Punch CardsThe image to the right is some code I wrote in university. Yes, I have a 45 year old deck of punch cards and yes, that is a FORTRAN program. I ran into it while cleaning up this past weekend. Doug’s post had me looking at the code. And the comments.

    The comments  are great. They really let me know what is going on. That’s good because my variable names are horrible. What ever was I thinking? I’d do things a lot differently today. And in fact I do do things differently today. I have written programs like this one several times and in several different languages over the years. The variable names are much better. We’ll talk about comments in a moment.

    The first time I dug out this deck of cards was some years ago when I tried to rewrite this program in Visual Basic. The comments, one in particular, was critical for me making things work. I use this as an example for my students of why they should comment their code  in fact.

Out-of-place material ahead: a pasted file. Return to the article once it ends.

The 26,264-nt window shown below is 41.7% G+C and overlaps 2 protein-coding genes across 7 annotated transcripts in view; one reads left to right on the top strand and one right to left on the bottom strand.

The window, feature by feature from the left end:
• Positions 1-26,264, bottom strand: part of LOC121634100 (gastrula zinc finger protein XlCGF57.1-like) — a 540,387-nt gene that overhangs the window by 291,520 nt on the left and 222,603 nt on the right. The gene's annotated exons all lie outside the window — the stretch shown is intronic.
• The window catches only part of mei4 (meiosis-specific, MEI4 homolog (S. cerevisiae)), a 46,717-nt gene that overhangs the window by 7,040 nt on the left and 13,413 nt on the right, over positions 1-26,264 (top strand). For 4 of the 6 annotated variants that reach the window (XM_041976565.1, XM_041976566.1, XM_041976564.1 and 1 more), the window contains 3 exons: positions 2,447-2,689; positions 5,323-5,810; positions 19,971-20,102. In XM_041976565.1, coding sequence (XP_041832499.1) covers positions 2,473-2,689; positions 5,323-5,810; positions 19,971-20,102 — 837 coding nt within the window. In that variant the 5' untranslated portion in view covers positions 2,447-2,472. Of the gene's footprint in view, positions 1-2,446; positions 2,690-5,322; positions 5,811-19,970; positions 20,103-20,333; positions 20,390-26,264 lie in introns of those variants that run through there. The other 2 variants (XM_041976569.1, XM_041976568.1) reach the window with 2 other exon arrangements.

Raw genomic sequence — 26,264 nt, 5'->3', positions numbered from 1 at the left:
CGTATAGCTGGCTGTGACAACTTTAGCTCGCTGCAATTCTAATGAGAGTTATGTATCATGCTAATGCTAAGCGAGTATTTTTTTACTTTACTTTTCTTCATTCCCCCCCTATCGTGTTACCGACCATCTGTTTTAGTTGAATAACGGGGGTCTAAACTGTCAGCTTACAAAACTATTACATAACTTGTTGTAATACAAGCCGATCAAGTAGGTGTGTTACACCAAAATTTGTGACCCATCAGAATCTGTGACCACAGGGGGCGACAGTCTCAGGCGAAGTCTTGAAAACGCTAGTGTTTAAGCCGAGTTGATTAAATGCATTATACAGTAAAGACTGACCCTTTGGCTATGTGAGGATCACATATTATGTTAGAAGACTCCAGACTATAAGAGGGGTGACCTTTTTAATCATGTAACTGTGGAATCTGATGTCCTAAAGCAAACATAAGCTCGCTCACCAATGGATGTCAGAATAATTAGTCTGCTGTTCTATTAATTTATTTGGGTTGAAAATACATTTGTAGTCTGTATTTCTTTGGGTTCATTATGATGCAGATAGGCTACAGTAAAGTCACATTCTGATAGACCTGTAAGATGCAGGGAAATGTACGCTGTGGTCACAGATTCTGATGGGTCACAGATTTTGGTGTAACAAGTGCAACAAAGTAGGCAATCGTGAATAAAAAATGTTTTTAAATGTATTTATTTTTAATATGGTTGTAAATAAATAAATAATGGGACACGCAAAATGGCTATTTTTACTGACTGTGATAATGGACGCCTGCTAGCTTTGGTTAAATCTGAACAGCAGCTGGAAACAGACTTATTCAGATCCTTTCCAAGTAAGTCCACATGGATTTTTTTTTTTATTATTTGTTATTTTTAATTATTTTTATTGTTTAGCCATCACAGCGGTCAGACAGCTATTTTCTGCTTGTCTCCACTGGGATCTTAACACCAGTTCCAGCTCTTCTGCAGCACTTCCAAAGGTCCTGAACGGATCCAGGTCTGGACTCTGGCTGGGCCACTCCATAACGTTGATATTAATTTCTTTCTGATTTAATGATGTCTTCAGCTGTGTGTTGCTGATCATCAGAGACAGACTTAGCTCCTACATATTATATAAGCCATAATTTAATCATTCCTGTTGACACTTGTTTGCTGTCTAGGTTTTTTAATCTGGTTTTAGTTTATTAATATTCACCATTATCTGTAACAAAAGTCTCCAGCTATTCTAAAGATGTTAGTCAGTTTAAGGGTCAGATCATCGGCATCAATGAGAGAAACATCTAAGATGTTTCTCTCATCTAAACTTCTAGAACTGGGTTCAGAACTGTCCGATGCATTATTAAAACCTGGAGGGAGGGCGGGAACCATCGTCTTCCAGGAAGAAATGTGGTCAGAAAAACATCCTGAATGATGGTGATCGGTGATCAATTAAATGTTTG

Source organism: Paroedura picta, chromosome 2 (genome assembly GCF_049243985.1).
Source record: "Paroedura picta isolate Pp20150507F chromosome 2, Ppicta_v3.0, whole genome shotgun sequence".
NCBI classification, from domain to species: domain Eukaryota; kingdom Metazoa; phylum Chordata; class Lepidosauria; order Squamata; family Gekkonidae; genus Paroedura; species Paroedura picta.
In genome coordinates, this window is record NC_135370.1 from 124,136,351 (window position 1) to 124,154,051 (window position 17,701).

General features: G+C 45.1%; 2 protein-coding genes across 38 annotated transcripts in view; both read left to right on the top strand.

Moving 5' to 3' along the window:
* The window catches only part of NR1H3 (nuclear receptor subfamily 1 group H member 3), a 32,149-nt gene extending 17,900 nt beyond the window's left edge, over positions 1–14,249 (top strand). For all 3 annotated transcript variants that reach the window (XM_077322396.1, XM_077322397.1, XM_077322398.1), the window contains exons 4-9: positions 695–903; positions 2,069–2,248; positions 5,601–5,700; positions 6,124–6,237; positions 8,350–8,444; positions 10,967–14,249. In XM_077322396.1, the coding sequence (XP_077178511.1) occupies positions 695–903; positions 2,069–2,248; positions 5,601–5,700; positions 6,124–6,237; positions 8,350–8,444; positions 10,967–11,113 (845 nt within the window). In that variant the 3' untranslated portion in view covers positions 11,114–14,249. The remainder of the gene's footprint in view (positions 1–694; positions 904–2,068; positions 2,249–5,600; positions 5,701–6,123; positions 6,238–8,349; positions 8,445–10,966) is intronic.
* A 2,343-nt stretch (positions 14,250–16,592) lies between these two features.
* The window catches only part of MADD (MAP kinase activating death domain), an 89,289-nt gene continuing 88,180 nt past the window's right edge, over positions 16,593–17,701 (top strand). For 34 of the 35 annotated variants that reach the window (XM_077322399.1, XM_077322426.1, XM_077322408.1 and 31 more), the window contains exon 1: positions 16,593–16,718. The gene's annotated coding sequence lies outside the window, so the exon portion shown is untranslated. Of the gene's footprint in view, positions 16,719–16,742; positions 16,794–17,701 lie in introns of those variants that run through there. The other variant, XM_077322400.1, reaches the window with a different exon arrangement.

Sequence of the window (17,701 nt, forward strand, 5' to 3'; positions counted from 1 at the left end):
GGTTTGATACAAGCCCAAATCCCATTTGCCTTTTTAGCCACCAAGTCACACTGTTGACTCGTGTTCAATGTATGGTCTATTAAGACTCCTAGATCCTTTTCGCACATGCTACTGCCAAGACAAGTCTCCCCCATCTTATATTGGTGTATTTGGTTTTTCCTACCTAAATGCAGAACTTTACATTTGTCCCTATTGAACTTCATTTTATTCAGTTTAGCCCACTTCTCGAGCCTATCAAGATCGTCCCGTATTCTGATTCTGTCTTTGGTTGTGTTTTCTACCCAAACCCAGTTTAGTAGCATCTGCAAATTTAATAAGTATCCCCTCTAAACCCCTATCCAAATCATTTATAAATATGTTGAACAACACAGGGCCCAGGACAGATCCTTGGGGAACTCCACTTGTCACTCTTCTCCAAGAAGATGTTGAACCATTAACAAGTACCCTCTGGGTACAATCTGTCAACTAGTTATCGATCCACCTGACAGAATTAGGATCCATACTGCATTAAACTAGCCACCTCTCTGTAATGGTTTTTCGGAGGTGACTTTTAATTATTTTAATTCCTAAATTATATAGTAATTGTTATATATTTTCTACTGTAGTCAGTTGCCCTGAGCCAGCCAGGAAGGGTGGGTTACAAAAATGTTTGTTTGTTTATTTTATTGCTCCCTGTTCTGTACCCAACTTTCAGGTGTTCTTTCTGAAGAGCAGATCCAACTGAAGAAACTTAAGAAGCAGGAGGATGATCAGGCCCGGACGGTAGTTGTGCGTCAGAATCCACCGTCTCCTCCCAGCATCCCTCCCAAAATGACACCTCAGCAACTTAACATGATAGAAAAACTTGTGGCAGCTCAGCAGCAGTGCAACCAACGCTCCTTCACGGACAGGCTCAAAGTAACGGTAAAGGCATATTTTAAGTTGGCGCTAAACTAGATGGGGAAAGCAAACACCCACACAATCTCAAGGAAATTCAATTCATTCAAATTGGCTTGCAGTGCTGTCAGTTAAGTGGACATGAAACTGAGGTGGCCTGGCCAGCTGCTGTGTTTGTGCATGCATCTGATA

My most recent iteration of this program has been in TouchDevelop. I’m pleased to say my variable naming is MUCH better now. My commenting? Not so good. Part of the problem is the nature of the language. Comments are supported but somehow I never seem to think of them the same way as I do in other languages. This seems typical of block or drag and drop programming languages. (Doug brings this up which made me really think about it.)

    Of course lack of commenting is not unique to drag and drop programming. Students have pointed out that some sample code I wrote and gave to them to learn from could use a lot more comments. BLUSH They are quite correct.  I really need to fix that. Perhaps I’ll take on as a summer task to well document the demo code I show students. I really should be modeling what I present.

    I do worry that we are losing the focus on internal documentation these days. There is this theory that well written code with well chosen variable names and identifiers should be understandable without comments. Like many theories that doesn’t seem to work as well in practice though. Well, I’m off to comment some code.